It’s always startling when any celebrity admits their dependence upon fame and appreciation from others. Honestly, it’s a slippery slope when walked because one day no matter who you are or how talented you think you may be one day your sun will set and you will fade into obscurity. It appears that Metallica’s James Hetfield recently opened up about his addition to… fame… fame… and is now attempting to solicit sympathy for when his day finally comes to an end.
According to Ultimate Guitar, Metallica caught the world with its pants down by announcing their eleventh studio album, titled “72 Seasons“.
The name doesn’t seem to be coincidental, as the announcement also sees Papa Het musing on the importance of our first 18 years of life (that 72 seasons add up to), and how what we become up to that point follows us through the rest of our lives, one way or the other. If any of you were able to catch and understand what was said drop a comment below. The comment to me is utter nonsense and is completely unsubstantiated hocus pocus. Get real.
James Hetfield was 18 years old when he co-founded Metallica with Lars Ulrich, embarking on a ride he’d has never gotten off of. While Metallica’s rise to fame happened after the first 72 seasons of James’s life, being the face and voice of the world’s biggest metal band also undeniably left a deep mark on him.
“Being up onstage is a fantasy world,” says James Hetfield in a new interview with The New Yorker about what a lifetime of fame does to you:
“Everyone is out there sprinkling you with wonderful dust. You start to believe it, and then you get home and you go, ‘Where’s my dust?’ Not so wonderful now, sitting here alone with two cats, taking the garbage out.” As such, the quiet of days between adrenaline rushes delivered by playing to stadiums packed with enraptured fans can be a real challenge for the frontman while he’s on the road. He goes on:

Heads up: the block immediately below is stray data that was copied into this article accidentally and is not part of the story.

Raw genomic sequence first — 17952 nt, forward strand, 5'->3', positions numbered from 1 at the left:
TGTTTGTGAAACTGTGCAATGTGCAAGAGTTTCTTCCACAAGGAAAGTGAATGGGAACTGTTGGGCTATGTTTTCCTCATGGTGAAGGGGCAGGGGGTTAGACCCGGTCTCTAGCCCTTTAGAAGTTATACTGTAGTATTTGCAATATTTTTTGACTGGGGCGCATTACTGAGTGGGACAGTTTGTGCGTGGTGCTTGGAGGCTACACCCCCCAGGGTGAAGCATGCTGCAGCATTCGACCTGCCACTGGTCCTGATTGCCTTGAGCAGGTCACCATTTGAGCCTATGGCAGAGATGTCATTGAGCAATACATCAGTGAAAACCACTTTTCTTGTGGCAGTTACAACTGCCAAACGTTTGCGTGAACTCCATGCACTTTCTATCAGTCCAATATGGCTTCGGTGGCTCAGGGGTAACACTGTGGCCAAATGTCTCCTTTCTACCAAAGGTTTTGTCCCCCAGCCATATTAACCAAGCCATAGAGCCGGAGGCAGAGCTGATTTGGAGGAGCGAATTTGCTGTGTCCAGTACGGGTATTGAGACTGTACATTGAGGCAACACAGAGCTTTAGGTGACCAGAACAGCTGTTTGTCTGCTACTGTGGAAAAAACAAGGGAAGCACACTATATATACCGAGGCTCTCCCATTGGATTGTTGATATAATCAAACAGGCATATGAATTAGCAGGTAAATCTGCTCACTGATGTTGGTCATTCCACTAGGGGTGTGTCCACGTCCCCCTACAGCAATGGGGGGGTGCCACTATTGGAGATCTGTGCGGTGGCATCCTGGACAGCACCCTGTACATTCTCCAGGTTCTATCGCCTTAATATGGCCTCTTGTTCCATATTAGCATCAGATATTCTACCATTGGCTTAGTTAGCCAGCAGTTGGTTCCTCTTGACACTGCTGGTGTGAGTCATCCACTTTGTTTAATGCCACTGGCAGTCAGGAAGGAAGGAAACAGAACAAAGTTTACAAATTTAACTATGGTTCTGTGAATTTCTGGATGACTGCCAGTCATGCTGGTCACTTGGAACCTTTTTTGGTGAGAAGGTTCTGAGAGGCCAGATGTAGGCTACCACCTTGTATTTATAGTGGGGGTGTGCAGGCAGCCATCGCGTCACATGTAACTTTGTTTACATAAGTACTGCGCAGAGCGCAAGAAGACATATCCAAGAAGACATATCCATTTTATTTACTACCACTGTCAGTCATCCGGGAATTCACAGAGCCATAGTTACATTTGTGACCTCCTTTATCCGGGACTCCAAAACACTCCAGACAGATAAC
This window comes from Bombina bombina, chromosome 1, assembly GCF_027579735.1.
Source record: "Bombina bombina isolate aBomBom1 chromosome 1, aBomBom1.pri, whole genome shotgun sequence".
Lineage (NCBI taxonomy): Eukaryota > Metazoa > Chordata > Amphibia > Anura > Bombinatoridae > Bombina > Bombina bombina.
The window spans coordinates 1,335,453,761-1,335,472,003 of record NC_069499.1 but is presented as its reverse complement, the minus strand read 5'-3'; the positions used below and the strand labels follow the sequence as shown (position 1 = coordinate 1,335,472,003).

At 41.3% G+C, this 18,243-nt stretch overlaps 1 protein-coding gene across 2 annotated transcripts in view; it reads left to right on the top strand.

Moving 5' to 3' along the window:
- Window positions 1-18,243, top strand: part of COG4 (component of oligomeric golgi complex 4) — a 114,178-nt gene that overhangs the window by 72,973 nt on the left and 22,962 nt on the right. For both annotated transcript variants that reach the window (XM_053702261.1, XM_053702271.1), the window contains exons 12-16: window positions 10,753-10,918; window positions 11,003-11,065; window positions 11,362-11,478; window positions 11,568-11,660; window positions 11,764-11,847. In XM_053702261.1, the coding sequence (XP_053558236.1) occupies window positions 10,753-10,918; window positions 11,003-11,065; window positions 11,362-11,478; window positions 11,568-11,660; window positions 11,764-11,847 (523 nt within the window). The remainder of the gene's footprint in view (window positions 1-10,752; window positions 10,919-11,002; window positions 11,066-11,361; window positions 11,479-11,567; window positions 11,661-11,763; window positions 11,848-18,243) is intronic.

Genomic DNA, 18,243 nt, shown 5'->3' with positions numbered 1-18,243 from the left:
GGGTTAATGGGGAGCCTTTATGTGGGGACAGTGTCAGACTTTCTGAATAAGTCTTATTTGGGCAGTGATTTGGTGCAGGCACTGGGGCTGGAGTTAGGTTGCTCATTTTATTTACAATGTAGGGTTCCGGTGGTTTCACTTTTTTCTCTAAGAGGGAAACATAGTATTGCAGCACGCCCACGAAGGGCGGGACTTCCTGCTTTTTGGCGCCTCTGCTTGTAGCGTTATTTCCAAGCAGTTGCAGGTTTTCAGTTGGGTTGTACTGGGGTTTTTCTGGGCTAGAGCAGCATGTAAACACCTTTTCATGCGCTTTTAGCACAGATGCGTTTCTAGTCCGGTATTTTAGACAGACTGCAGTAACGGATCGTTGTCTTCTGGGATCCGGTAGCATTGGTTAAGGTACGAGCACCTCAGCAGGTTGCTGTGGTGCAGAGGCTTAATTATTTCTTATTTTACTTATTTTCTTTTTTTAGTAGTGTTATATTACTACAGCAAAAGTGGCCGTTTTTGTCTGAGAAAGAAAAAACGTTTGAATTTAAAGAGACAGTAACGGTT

“My body is tired, but my mind is still going. What do I do with that? I just ask people in the crew, or friends, or my assistant, ‘Hey, can you just sit down and watch TV with me?’
“I believe the addiction to fame is a real thing. I’ve got my little recovery posse on the road to help me out. We’ll say a prayer before going onstage: ‘James, you’re a human being. You’re going to die. You’re here doing service. You’re doing the best you can.’ That is helpful for me.”
“There are many names for it. I call it getting in the zone. You’re not feeling shameful about past stuff, you’re not future-tripping in fear about what’s coming up next. You’re right there, and you’re doing exactly what you need to do.”
Efforts to self-medicate in absence of those moments of clarity opened the doors for James’s infamous battle of attrition with alcohol; a battle in which he most recently triumphed after going into rehab at the tail end of 2019. He went on:
“I think everyone searches for that sense of presence. I searched for it in the wrong medicines for a long time. I just wanted to turn my head off. That worked until it didn’t work. Finding a new god that isn’t alcohol . . . yeah, that’s what I’m still workin’ on.”
“Toxic masculinity has fueled this band. I’m still sitting around saying, ‘O.K., I’m gonna write a really, really tough, kick-ass riff.’ Just look at my rhetoric there: tough, kick-ass riff. It’s an aggression that everyone feels, but it was ratcheted up in us—this weird masculine macho bullshit thing.”
There you have it. Fame. Stay away from it. It’ll destroy you in the end.